For weeks I've been refraining from joining the Whither Goest Lindsay Lohan? debate, refusing to crack bad jokes (like saying "Lindsay: Fully Loaded" is her best movie), avoiding TMZ and PerezHilton.com and supermarket tabs, and pretending to pay attention to only high culture.
I can pretend no longer. For Lindsay's sake, I must speak out.
Unlike the troubled - and trouble-courting - Paris Hilton, who's famous for being famous, or Britney Spears, whose onetime successful career was a product of marketing and packaging acumen more than talent, Lindsay Lohan has demonstrated potential as a legitimate adult actress. As recently as 2004, she shone in the sardonic "Mean Girls," and she followed that up two years later with "Bobby," an ensemble film in which she proved to be one of the few affecting characters, and "A Prairie Home Companion," an ensemble film in which she held her own with heavyweights Meryl Streep and Lily Tomlin. (Never mind her two turkeys this year - "Georgia Rule" and the abominable "I Know Who Killed Me.")
Never mind recounting her dirty-laundry list of familial, legal and substance-abuse woes, either. Even if you've tried to stay away from them, it's virtually impossible. You know Lindsay Lohan and her sad story; don't try to deny it.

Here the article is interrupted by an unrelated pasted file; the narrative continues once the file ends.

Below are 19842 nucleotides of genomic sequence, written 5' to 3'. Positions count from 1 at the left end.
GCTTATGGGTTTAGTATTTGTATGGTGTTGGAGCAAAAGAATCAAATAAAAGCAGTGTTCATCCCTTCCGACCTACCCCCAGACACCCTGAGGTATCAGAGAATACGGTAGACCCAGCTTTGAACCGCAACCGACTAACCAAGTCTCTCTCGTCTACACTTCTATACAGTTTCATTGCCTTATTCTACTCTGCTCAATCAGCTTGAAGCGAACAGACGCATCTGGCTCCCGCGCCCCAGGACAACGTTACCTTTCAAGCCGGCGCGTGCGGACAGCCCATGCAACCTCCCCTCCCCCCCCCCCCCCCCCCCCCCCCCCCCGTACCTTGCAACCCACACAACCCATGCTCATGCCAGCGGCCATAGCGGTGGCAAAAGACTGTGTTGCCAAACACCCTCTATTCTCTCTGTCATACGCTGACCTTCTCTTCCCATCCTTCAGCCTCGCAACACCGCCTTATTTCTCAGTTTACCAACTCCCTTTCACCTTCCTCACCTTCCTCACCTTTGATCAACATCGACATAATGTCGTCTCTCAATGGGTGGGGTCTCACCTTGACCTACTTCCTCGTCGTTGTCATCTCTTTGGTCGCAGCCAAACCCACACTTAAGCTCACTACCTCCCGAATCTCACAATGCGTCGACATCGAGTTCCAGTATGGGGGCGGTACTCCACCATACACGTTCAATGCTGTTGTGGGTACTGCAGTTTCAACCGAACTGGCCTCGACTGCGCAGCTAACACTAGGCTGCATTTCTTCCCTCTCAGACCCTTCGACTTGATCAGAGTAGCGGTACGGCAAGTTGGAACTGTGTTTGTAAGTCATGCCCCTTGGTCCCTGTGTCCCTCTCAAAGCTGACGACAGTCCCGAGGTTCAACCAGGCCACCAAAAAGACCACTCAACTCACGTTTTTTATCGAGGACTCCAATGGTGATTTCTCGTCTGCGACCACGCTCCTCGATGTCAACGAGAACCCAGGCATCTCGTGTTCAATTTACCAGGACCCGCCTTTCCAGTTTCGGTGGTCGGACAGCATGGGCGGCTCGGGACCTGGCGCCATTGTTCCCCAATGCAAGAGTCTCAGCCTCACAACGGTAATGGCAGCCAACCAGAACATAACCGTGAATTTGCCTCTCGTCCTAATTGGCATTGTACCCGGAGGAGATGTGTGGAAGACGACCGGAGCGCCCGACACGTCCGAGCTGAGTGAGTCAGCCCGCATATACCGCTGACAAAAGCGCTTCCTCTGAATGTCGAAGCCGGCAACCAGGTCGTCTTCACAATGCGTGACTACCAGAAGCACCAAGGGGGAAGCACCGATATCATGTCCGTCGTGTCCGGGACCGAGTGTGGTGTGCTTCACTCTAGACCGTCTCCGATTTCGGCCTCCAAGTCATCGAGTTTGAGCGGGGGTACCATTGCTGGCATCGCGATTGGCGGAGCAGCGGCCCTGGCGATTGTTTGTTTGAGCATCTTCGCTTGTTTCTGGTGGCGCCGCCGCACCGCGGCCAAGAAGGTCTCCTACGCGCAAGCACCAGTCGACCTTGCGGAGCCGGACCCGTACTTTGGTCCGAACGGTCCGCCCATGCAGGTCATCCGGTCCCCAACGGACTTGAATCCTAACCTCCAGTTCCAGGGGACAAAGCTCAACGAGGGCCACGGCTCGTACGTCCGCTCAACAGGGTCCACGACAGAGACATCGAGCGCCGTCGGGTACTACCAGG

Saddest of all, to me, is the ever-prevailing sentiment - in and outside the vast blogosphere - that "Lindsay's going to end up dead."
This much is true: She has much more to lose than her career.
CAN LINDSAY BE SAVED?
The answer was suggested to me by my L.A. attorney sister, who makes sense: Send Lindsay Lohan not to jail, not to celebrity rehab, but to college. Four earn-a-degree years of college. Enjoy the insulation of academia, cloistered from the real world's pressures and expectations. Live in a dorm a year. Go to pep rallies. Hang out at the quad. (No keggers, though.)
You say onetime child star Lindsay Lohan couldn't attend college without being mobbed by paparazzi? That she wouldn't be allowed to blend in with the other students?
Ask onetime child star Jodie Foster (Yale, class of '85) about that. Ask onetime child star Brooke Shields (Princeton, class of '88).
Yeah, Lindsay's more notorious than either of those two, and much more appealing to the media's lunatic fringe. But once she got settled at Whatever U. or Wherever College, and stayed out of hot water for a month or two, the loons will lose interest and move on to some other bad girl. There's always one coming down the pike.
In college, Lindsay would be accountable and, possibly, responsible.
Taken seriously, higher education can make men of boys and women of girls. It might make a good woman out of a bad girl. It might even save a life.